Suspect's sister 'sorry' for shooting of Malala

Woman condemns brother's actions and hopes Pakistani girl makes swift recovery

Lahore

The sister of a man suspected of being involved in the shooting of the Pakistani teenage activist Malala Yousafzai has apologised for the attack, saying her brother has brought shame upon the family.

In an interview with a television channel conducted in the Swat Valley, Rehana Haleem said that the teenager who had fought for the right of young girls to be educated was like a "sister" to her. Her brother, 23-year-old Attah Ullah Khan, is one of three people police have indicated they are looking for in connection with the attack.

"Please convey a message to Malala, that I apologise for what my brother did to her," Ms Haleem told CNN. "He has brought shame on our family."

The young woman added: "What he did was intolerable. Malala is just like my sister. I'd like to express my concern for Malala on behalf of my whole family; I hope she recovers soon and returns to a happy and normal life as soon as possible."

Malala, 15, was shot on 9 October as she and her classmates were on their school bus in the Swat Valley, which was under the control of the Taliban between 2007-09. Gunmen leapt aboard and demanded that the youngsters identify Malala. Three girls were shot – two of her friends who suffered non-lethal injuries and Malala herself who was struck by a bullet that passed through skin on her head and lodged in her shoulder. A Taliban spokesman claimed responsibility.

Amid the subsequent outcry, the Taliban sought to justify its actions, saying Malala had engaged with Western elements. They also blamed the media for its "negative" coverage of the shooting.

Malala, who first came to public notice when at the age of 11 she wrote an anonymous diary for the BBC during the period the Taliban held control of the Swat Valley, was rushed to hospital where doctors operated to stabilise her and to remove the bullet. Once it became clear she would require extensive rehabilitation she was flown to Britain, where she is undergoing treatment at the Queen Elizabeth Hospital in Birmingham.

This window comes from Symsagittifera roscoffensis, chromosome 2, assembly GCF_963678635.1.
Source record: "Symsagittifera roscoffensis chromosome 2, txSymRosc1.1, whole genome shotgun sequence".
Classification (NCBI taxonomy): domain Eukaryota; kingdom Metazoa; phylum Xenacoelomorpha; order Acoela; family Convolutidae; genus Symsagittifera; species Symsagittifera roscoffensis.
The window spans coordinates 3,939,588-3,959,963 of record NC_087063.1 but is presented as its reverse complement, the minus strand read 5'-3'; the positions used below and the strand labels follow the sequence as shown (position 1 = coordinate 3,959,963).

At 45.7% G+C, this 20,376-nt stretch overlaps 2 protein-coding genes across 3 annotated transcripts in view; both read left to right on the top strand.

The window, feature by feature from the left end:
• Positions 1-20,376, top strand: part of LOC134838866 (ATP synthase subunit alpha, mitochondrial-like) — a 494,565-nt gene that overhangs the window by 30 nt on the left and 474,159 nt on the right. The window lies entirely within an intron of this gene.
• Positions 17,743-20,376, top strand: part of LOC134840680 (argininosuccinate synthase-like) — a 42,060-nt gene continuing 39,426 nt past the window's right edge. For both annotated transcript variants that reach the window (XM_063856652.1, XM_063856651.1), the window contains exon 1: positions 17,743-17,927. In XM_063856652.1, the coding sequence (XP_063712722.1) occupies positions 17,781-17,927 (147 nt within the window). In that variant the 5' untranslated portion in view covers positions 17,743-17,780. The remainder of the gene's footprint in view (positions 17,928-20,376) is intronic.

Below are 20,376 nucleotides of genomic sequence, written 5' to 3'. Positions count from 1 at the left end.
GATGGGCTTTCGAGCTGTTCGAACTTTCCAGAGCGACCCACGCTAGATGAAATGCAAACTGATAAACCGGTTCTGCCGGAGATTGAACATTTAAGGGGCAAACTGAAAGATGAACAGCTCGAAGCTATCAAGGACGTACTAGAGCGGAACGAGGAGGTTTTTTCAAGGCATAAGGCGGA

It was reported this week that Pakistan's President, Asif Ali Zardari, spoke with officials at the hospital for an update on the teenager's condition and was told she was gradually improving.

Ms Haleem told CNN that security forces searched the family home a day after the attack and that the family was detained. She was pregnant and was subsequently released but her husband and other relatives remain in custody. Speaking from Warhi Mast Malik Abad, a village on the outskirts of the city of Mingora, where the attack on Malala took place, she said she had little doubt that her brother was involved in the shooting.

"If he was innocent, he would have come back and claimed he was innocent," she said. "His behaviour is that of a guilty man. How could he abandon us?" Police said last month that they had arrested six men in connection with the shooting but were still searching for Mr Khan.

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